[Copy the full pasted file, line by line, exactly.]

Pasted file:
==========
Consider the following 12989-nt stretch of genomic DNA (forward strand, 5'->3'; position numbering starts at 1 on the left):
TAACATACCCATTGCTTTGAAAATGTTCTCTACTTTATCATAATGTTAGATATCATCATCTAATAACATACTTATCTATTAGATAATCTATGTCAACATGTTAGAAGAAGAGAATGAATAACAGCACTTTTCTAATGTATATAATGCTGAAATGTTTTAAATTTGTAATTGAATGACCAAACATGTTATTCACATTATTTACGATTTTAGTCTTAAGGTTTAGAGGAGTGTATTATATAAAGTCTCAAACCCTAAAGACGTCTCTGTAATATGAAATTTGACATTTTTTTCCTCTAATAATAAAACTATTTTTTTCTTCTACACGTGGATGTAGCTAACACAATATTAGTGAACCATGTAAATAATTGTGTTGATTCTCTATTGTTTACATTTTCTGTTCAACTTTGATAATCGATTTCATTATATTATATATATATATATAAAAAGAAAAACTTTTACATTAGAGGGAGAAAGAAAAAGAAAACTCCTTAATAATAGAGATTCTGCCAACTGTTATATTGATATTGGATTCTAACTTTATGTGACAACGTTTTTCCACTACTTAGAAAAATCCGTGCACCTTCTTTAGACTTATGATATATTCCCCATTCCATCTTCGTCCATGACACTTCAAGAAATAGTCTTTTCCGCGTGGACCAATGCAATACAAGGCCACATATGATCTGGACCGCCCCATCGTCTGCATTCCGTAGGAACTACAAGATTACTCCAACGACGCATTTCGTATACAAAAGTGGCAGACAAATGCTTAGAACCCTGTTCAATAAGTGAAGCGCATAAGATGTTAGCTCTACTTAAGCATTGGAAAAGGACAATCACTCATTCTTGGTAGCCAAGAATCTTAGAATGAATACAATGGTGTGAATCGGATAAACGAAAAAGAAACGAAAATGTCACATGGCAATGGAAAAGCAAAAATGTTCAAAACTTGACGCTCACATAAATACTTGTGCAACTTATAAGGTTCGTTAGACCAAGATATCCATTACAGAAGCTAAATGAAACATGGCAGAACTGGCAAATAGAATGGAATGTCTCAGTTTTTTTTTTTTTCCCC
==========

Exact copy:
Consider the following 12989-nt stretch of genomic DNA (forward strand, 5'->3'; position numbering starts at 1 on the left):
TAACATACCCATTGCTTTGAAAATGTTCTCTACTTTATCATAATGTTAGATATCATCATCTAATAACATACTTATCTATTAGATAATCTATGTCAACATGTTAGAAGAAGAGAATGAATAACAGCACTTTTCTAATGTATATAATGCTGAAATGTTTTAAATTTGTAATTGAATGACCAAACATGTTATTCACATTATTTACGATTTTAGTCTTAAGGTTTAGAGGAGTGTATTATATAAAGTCTCAAACCCTAAAGACGTCTCTGTAATATGAAATTTGACATTTTTTTCCTCTAATAATAAAACTATTTTTTTCTTCTACACGTGGATGTAGCTAACACAATATTAGTGAACCATGTAAATAATTGTGTTGATTCTCTATTGTTTACATTTTCTGTTCAACTTTGATAATCGATTTCATTATATTATATATATATATATAAAAAGAAAAACTTTTACATTAGAGGGAGAAAGAAAAAGAAAACTCCTTAATAATAGAGATTCTGCCAACTGTTATATTGATATTGGATTCTAACTTTATGTGACAACGTTTTTCCACTACTTAGAAAAATCCGTGCACCTTCTTTAGACTTATGATATATTCCCCATTCCATCTTCGTCCATGACACTTCAAGAAATAGTCTTTTCCGCGTGGACCAATGCAATACAAGGCCACATATGATCTGGACCGCCCCATCGTCTGCATTCCGTAGGAACTACAAGATTACTCCAACGACGCATTTCGTATACAAAAGTGGCAGACAAATGCTTAGAACCCTGTTCAATAAGTGAAGCGCATAAGATGTTAGCTCTACTTAAGCATTGGAAAAGGACAATCACTCATTCTTGGTAGCCAAGAATCTTAGAATGAATACAATGGTGTGAATCGGATAAACGAAAAAGAAACGAAAATGTCACATGGCAATGGAAAAGCAAAAATGTTCAAAACTTGACGCTCACATAAATACTTGTGCAACTTATAAGGTTCGTTAGACCAAGATATCCATTACAGAAGCTAAATGAAACATGGCAGAACTGGCAAATAGAATGGAATGTCTCAGTTTTTTTTTTTTTCCCC